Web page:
The value of digital pathology is being realized in many different lab applications. Large reference labs are using digital-pathology systems to scan slides, making them easily accessible via the Internet by their own pathologists for timely interpretation and reporting. Physicians in certain specialties (e.g., oncology) are requesting access to slide images to show their patients specific areas of interest. Toward this end, the adoption of digital pathology, which enables the rapid and efficient management of digital-slide images and supporting case information, is making these uses possible.

Telepathology

Telepathology offers many new opportunities for pathology. Small rural hospitals without access to pathology expertise benefit by having access to a virtual pathologist, and pathology labs can expand their lab’s reach by offering service coverage to a very broad geographic region. Digital pathology makes it possible to solidify and enhance a lab’s position in the community by being able to provide the same level of pathology expertise found in any major city, lending credibility and confidence in the diagnosis and treatment process.

More than 30 pathologists at the University of California-Los Angeles (UCLA) are currently using digital pathology to market their sub-specialty expertise and provide real-time pathology consultations to the Second Affiliated Hospital in Zhejiang Province, China, toward helping the country achieve its goal of medical reform. Patients with complex cases or special requests can have their pathological images scanned and reviewed by UCLA for diagnosis; remote teleconferences can be conducted between colleagues around the world to review challenging cases.

A lab group in Bellingham, WA, is providing a new telepathology service to access and view slides in Ketchikan, AK, allowing surgeons in the operating room at Ketchikan General Hospital (KGH) real-time consultation with pathologists in Bellingham. The pathologist can change focus, magnification, and field of view with an online interface to review a frozen tissue slide prepared in Ketchikan.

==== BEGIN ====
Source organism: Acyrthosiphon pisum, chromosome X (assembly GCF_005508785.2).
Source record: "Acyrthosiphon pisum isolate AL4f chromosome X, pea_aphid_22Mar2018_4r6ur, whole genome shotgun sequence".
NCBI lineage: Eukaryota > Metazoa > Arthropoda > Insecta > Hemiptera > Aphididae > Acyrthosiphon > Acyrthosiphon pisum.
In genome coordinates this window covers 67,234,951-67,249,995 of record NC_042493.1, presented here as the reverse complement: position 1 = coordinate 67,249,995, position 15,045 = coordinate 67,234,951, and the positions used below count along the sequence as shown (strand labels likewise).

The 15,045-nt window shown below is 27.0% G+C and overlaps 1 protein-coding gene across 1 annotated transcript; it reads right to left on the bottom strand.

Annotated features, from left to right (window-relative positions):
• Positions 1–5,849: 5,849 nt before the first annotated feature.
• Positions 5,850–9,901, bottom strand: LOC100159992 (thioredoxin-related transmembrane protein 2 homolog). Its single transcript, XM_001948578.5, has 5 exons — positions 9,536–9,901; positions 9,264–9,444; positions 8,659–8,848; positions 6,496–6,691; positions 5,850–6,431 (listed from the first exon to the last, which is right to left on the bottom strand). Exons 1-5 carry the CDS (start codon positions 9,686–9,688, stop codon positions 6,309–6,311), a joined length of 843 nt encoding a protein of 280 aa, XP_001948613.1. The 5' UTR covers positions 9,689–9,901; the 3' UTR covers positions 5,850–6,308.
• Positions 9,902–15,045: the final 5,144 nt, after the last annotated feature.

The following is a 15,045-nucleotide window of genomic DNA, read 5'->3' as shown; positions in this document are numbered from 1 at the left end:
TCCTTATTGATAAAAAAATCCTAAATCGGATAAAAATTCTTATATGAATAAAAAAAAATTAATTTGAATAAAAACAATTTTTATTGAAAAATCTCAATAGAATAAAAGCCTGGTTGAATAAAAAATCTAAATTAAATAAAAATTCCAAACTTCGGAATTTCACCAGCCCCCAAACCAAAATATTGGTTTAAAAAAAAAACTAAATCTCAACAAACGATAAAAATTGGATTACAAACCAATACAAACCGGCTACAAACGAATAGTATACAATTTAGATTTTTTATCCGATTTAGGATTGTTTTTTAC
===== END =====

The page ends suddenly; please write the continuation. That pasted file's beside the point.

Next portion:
KGH is among the first wave of hospitals in North America to use telepathology in an intraoperative setting. Digital pathology is especially beneficial to smaller, rural, critical-access hospitals where technical experts may not be readily available. Benefits from using the technology are improving cost, travel, time, efficiency, and slide-management issues to help improve patient care.

Going digital

As use of digital pathology becomes more widespread, labs of all sizes will see a host of workflow and cost benefits, as well as the ability to expand their reach to provide the best level of service and quality care.

Jared Schwartz, MD, PhD, brings 30 years of pathology expertise to his role as chief medical officer of Aperio, and most recently served as president of the College of American Pathologists, and director of Pathology and Laboratory Medicine at Presbyterian Healthcare in Charlotte, NC.